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It is an emergency

/ 05:07 AM October 17, 2019

A couple of weeks ago, I wrote of the chaos installing a sewerage system would create. A couple of days later, a lane of South Luzon Expressway was closed down. Just one lane out of four that transports vehicles from the south to Manila, yet chaos ensued. Traffic was stuck for one, two, even three hours just getting past Alabang.

That’s a microcosm of the disaster tearing up numerous roads all at one time to install a sewerage system would bring, if the Supreme Court order to complete the job in five years is not corrected. The high court insists the five-year period to install a sewerage system must be adhered to because it’s in the contract. I read it differently and believe the water firms Maynilad and Manila Water have met the contract. I hope they can convince the court, if not change the contract. The administration can override this impractical decision with a change in the contract that takes into account the practical realities. It must. I see no justification for the penalty and wonder why the Supreme Court imposed it. I hope they rescind it.

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The Greater Manila Area is approaching an unlivable state. When you spend half your day just getting somewhere, you know you’re in a country that has lost its ability to compete; a country where the family life Filipinos treasure has been lost because parents don’t see the kids anymore.

At the beginning of his term, President Duterte requested Congress to provide the Department of Transportation (DOTr) with emergency powers to untangle the mess. Three and a half years later, the bill has not been acted on. As Sen. Grace Poe rightly said: “It is not the lack of powers, but the lack of a master plan and more aggressive action from the DOTr that bears emphasizing. We can give all the powers they want but if they have no master plan, they will just end up wasting money or, worse, still not being able to achieve anything.”

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It was not an unreasonable request, and should be limited to specific items, like reviving the Metro Manila Council that Imelda Marcos controlled (but please, please, not with Imelda). So that the joke that is called a road, Edsa, can be controlled by a single entity over its whole disastrous 24 kilometers. I’ll never forget an unbelievable (but believe it, it’s true) eight hours from Congress to Alabang one afternoon after some rain. Mind you, I stopped for an hour and a half to eat (and go to the toilet), so I endured six and a half hours in the car for a one-hour trip.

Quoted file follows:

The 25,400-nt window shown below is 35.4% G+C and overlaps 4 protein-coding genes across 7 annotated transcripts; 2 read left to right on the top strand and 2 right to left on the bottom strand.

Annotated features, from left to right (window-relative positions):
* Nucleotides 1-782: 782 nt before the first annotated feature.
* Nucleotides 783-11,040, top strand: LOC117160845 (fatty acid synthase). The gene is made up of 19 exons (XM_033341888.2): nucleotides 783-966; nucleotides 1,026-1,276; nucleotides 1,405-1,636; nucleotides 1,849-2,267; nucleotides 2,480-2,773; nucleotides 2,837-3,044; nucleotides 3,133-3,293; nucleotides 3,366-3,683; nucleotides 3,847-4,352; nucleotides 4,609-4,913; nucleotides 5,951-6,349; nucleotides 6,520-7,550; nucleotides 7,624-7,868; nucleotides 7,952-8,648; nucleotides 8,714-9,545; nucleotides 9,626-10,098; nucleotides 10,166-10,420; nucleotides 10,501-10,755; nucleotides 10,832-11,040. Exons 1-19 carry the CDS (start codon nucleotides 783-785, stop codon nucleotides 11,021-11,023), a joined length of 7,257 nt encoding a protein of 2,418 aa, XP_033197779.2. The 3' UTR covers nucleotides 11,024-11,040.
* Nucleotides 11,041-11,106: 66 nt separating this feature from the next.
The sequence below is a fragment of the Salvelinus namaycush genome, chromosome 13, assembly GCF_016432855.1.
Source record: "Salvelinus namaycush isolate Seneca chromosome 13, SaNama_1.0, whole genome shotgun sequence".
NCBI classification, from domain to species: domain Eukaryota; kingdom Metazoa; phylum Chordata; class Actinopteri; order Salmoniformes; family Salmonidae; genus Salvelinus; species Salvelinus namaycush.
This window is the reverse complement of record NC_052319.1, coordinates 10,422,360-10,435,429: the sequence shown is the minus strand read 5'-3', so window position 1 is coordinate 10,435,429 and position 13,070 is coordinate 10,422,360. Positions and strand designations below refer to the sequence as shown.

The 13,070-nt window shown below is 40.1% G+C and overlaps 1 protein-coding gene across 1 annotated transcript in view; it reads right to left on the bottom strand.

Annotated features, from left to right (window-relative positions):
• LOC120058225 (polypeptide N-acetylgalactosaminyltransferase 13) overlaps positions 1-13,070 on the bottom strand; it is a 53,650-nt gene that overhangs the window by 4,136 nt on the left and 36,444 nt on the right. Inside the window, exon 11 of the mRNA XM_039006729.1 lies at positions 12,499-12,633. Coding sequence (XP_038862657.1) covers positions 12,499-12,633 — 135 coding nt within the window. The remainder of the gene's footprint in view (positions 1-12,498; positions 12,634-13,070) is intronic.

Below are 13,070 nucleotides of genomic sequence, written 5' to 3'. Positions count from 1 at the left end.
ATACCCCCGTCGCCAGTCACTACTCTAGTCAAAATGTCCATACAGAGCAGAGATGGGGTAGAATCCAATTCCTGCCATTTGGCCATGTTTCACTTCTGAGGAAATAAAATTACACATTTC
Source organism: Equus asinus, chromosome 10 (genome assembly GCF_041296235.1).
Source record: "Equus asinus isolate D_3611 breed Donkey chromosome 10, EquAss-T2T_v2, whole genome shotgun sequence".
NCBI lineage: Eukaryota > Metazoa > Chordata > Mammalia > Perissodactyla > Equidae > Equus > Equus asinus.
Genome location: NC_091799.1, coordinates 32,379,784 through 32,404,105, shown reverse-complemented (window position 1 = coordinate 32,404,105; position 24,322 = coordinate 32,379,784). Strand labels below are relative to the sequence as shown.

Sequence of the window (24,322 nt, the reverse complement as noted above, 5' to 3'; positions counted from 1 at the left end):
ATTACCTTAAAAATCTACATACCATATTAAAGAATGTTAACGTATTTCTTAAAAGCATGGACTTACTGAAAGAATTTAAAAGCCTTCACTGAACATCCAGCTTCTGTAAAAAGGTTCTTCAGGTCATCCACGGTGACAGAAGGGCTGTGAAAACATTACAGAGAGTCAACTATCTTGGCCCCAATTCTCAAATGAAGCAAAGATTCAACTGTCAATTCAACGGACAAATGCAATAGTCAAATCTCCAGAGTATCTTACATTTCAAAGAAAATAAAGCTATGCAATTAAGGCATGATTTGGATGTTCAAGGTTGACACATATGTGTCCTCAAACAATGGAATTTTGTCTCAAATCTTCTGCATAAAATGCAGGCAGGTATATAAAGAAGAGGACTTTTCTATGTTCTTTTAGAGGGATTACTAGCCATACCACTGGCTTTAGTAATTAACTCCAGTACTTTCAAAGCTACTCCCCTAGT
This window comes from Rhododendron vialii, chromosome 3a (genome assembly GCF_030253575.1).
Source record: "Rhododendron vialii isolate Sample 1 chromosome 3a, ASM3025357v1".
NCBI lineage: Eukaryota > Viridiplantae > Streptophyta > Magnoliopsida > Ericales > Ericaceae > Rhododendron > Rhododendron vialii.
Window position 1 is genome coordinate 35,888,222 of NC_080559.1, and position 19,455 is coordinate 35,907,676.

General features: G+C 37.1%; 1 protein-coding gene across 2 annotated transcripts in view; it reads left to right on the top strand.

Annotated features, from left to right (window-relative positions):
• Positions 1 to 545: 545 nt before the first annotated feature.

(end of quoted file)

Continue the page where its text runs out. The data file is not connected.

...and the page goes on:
Edsa could move faster if there is discipline. Buses kept to one lane with NO overtaking under any circumstances. Designated bus stops where they wait patiently behind one another. Cars, jeepneys, etc. allowed to drop off in that lane only. Vehicles kept to their lanes, no jockeying for short-term advantage. Traffic aides every 400 meters to enforce discipline. These things don’t need emergency powers. They just need tough, political will. But outside that, emergency powers are needed to speed up the passage of projects.

A subway or a tunnel under Edsa would do much to solve the problem, but that’s long-term. Even with emergency powers to bypass bureaucratic roadblocks, it would still be many years in the making.

But instead of providing the master plan that Poe requested, the government has ditched it. On Sept. 23, the DOTr withdrew from Congress its request for emergency powers to deal with traffic. Capitulation. So we must continue to suffer. This just won’t do.

Transportation Secretary Arthur Tugade and Poe should sit down together and work out a deal to save us from this nightmare. As I understand it, Poe believes sufficient improvements could be accomplished within existing laws. All that’s needed is strong political will. I think we’d all like to see, specifically, what those actions could be. If they are sufficient, have Tugade get them done. If not, give Tugade emergency powers.

Let’s at least try to make Manila and Cebu halfway livable. It is an emergency.

Email: [email protected]

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TAGS: Edsa Traffic, Like It Is, mass transport crisis, Metro Manila, Peter Wallace
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